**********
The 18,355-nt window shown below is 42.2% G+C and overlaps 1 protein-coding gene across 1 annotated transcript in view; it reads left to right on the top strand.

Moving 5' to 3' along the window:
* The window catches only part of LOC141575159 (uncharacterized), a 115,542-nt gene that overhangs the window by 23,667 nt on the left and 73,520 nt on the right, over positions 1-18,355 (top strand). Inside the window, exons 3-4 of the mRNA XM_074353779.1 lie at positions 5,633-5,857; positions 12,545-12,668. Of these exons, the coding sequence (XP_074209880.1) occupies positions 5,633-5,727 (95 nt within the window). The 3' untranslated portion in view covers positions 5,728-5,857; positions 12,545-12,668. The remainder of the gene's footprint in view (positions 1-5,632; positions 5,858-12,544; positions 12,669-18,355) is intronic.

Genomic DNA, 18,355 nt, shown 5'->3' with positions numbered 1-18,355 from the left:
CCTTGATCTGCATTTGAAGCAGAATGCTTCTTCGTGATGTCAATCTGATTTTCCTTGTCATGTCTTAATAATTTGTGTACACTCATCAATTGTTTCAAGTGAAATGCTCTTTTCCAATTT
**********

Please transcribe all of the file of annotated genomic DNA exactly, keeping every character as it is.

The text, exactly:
The 18,355-nt window shown below is 42.2% G+C and overlaps 1 protein-coding gene across 1 annotated transcript in view; it reads left to right on the top strand.

Moving 5' to 3' along the window:
* The window catches only part of LOC141575159 (uncharacterized), a 115,542-nt gene that overhangs the window by 23,667 nt on the left and 73,520 nt on the right, over positions 1-18,355 (top strand). Inside the window, exons 3-4 of the mRNA XM_074353779.1 lie at positions 5,633-5,857; positions 12,545-12,668. Of these exons, the coding sequence (XP_074209880.1) occupies positions 5,633-5,727 (95 nt within the window). The 3' untranslated portion in view covers positions 5,728-5,857; positions 12,545-12,668. The remainder of the gene's footprint in view (positions 1-5,632; positions 5,858-12,544; positions 12,669-18,355) is intronic.

Genomic DNA, 18,355 nt, shown 5'->3' with positions numbered 1-18,355 from the left:
CCTTGATCTGCATTTGAAGCAGAATGCTTCTTCGTGATGTCAATCTGATTTTCCTTGTCATGTCTTAATAATTTGTGTACACTCATCAATTGTTTCAAGTGAAATGCTCTTTTCCAATTT